Bookmas! with Elisabeth de Mariaffi

Monkey-Bookmas

Bookmas: that most holy, wholly secular holiday for shelf monkeys everywhere

Today’s not-so-secret BookSanta: Elisabeth de Mariaffi!

Elisabeth de MariaffiElisabeth de Mariaffi is the Giller Prize-nominated author of the collection How to Get Along With Women (Invisible Publishing, 2012) and the forthcoming novel The Devil You Know (HarperCollins, Canada 2015). Her poetry and short fiction have been widely published in magazines across Canada. In 2013, her story “Kiss Me Like I’m the Last Man on Earth” (download the story here) was shortlisted for a National Magazine Award. Elisabeth now makes her home in St. John’s, Newfoundland, where she lives with the poet George Murray, their combined four children and a border collie-making them CanLit’s answer to the Brady Brunch.

What 2014-published fiction would you recommend?

The BearThis was such a big, giant year; it felt like everyone had a book out. I had the best conversations with other writers about Michael Crummey’s Sweetland. I really expected to see it on more prize lists this year, but there’s no predicting these things. I read Claire Cameron’s The Bear all at once, on one long flight from Newfoundland to BC. I think it’s really hard to use a child’s voice throughout a novel, and this one succeeds so well. It also made me think about bears a lot when I was running through Stanley Park over the next week. Like, a lot.

What 2014-published non-fiction would you recommend?

Women in Clothes (Sheila Heti) is next on my own list; I also have Caroline Moorehead’s Village of Secrets sitting on my nightstand pile.

What one 2014-published book do you believe needs more love?

It actually would be easy to say Sweetland again here. But if we want to look at newer writers and smaller press titles, I would have liked to see How Does A Single Blade of Grass Thank The Sun? by Journey nominee Doretta Lau on the Giller Longlist this year.

What book that you’ve read in 2014 (not necessarily a 2014 book) would you recommend?

I read a lot of Ann Patchett in 2014. Starting with her essays, This is the Story of a Happy Marriage. Then The Patron Saint of Liars and then Bel Canto. I’m taking a break now. Bel Canto achieves what I aspire to, I think, with some future novel I have yet to write — it does the same perfect thing that Lisa Moore’s Caught does — it begins on a premise that can only really have one ending. I mean, rationally, you know at the beginning how this story has to end, but the writing is so excellent that somehow the ending is a shock. And breaks your heart.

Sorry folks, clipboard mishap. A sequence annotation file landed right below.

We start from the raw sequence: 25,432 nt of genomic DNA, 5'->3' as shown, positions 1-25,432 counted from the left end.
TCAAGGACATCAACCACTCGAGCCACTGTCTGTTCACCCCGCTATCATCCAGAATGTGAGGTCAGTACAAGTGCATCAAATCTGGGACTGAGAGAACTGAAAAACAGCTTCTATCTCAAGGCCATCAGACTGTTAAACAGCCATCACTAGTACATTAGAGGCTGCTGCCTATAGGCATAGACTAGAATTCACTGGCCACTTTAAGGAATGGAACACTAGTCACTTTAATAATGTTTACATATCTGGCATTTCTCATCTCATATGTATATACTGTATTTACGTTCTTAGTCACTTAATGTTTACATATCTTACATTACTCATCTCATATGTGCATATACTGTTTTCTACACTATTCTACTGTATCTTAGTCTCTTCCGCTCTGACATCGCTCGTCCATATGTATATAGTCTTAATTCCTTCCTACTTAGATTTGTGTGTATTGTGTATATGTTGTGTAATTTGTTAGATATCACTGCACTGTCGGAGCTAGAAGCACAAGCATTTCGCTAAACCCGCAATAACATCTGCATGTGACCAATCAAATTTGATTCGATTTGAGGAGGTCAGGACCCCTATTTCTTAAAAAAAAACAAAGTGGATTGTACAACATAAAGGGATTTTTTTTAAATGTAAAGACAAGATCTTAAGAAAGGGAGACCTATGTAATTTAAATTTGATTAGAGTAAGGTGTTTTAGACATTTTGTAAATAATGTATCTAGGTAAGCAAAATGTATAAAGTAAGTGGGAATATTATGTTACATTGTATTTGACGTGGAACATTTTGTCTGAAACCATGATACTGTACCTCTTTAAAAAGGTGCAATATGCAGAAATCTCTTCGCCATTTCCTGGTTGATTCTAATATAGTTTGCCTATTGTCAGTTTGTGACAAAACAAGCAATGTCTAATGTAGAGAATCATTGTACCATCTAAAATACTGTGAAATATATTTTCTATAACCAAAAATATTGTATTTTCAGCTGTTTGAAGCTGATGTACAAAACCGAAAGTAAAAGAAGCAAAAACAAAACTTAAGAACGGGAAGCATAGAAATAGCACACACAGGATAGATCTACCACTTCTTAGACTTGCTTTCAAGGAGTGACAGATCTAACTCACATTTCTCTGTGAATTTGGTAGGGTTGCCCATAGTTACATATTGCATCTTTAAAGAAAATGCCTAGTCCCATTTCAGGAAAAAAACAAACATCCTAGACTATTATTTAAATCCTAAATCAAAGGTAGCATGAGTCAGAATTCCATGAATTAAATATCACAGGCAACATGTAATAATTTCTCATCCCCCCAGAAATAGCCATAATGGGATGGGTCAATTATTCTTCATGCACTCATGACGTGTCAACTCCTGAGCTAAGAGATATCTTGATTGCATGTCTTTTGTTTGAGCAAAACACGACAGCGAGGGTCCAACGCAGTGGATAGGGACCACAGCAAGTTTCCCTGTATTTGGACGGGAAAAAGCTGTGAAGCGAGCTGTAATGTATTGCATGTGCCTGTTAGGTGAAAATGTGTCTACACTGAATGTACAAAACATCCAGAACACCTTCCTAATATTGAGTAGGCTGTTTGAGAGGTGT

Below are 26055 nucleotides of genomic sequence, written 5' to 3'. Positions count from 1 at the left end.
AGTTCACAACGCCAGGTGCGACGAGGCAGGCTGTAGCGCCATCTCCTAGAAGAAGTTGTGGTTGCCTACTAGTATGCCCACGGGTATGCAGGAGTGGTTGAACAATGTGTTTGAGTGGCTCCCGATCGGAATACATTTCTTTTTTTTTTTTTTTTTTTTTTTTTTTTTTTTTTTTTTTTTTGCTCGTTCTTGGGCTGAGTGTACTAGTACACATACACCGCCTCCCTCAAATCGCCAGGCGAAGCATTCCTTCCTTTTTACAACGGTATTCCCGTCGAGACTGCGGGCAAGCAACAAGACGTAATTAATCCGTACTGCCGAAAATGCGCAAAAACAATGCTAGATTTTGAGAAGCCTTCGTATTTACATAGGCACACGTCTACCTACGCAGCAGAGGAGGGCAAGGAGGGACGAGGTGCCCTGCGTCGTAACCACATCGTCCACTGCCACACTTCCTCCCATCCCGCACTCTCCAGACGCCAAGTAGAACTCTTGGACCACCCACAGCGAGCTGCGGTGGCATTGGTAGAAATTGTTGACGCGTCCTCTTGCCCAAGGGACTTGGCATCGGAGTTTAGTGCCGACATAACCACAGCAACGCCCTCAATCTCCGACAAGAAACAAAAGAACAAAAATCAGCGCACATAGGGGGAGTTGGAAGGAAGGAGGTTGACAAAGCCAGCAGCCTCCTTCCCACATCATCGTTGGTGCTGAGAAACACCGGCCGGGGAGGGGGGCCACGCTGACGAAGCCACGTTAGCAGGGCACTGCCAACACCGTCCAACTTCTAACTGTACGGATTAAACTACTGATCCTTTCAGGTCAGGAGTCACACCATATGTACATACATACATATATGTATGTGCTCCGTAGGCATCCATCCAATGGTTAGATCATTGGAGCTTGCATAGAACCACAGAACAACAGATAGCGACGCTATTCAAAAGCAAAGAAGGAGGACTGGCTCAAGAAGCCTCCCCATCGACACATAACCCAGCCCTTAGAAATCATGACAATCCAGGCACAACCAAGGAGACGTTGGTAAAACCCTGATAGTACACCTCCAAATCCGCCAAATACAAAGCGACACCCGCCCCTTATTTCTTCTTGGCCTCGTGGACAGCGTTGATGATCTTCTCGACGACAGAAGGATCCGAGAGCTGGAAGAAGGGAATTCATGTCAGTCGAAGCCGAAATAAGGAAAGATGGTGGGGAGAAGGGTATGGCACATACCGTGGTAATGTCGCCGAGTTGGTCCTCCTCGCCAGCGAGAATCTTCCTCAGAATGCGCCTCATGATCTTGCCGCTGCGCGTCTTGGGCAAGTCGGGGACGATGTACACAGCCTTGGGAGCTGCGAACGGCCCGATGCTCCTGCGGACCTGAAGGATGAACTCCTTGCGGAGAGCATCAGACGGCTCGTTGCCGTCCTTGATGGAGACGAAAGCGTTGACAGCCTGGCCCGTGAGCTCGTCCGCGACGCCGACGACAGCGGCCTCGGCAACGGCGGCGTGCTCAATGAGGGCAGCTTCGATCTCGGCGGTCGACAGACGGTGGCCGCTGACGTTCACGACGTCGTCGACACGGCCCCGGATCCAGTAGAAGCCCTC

TheNo1LadiesDetectiveAgencyWhat ongoing series of books would you recommend?

This questionnaire has taught me a lot about what I don’t read… I can’t think of a series of books, really. Oh, wait! The No. 1 Ladies Detective Agency — that’s a series! — by Alexander McCall Smith. I’ve read at least the first five. I’m a secret mystery junkie. Perfect holiday (or vacation) reading. There, I do read series! (Whew.)

What author would you recommend?

Depends on the recommendee, and what they are looking for. But one book I have really pushed at people a lot is Stephen O’Connor’s short story collection, Here Comes Another Lesson. It’s not a 2014 book. There’s a lot of good in there, but personal faves are “Ziggurat” and “Love”. I first read “Ziggurat” in maybe 2011 and I still go back over that story in my mind all the time. If you go to this link you can hear Tim Curry reading “Ziggurat” as part of the Getty’s Selected Shorts program. (I actually just found that link, so if it’s no good, don’t blame me. But what a cool thing Selected Shorts is. Yay Getty.)

What’s the one book you’ve read in your lifetime that you think everyone should read?

As a kid? Charlotte’s Web. Harriet The Spy. Maybe The Pushcart War. As a young teen, Animal Farm. And at any age, The Old Man and the Sea. That’s not really a fair question, so I’m not giving it a fair answer.

Let’s go specific: what books would you recommend for

  • The science-fiction fan: This is not really my genre, but I like Ray Bradbury’s short stories. I don’t think he liked being categorized as sci-fi, though. Categories are difficult things. There’s a sci-fi element to Mark Anthony Jarman’s story, “My White Planet”, but it’s not at all a sci-fi book. I do like that story a lot.
  • The TroopThe horror fan: Um, also not my genre… ha. BUT everything I hear about Nick Cutter’s The Troop makes me want to read it. If I wasn’t, you know. Scared of scary things.
  • The fantasy fan: Let’s change “fantasy” to magical realism, okay? There’s some of that in Galore, by Michael Crummey. One of my all time favourite books, ever.
  • The strict realism fan: I like Hemingway. And Alice Munro.
  • The thriller/mystery fan: I’m reading Sarah Waters’ The Little Stranger right now. Creepy. I don’t know exactly how to genre-classify it, so I’m putting it here.
  • The non-fiction fan: Best American Essays. I read the collection every year. Also, last year I really liked Brain on Fire by Susannah Cahalan.
  • The (your nationality) fan: Depends whether you mean Canadian or Hungarian. But Tamas Dobozy’s Siege 13 fills both requirements. It’s great.
  • MxTThe (genre I couldn’t think of) fan: Poetry! You forgot poetry! (what is this, CBC Books?) MxT by Sina Queyras.

If, god forbid, people couldn’t find any of your books, who else would you suggest they seek out for a similar literary fix?

I think if you’re looking for short stories, read Aimee Bender. That’s not saying I think we do the same thing, I don’t like to compare myself that way — but I think if you like my short stories, you will love hers.

What would you recommend for the holidays in a non-literary context?

I always buy booze for my kids’ teachers. Does that count?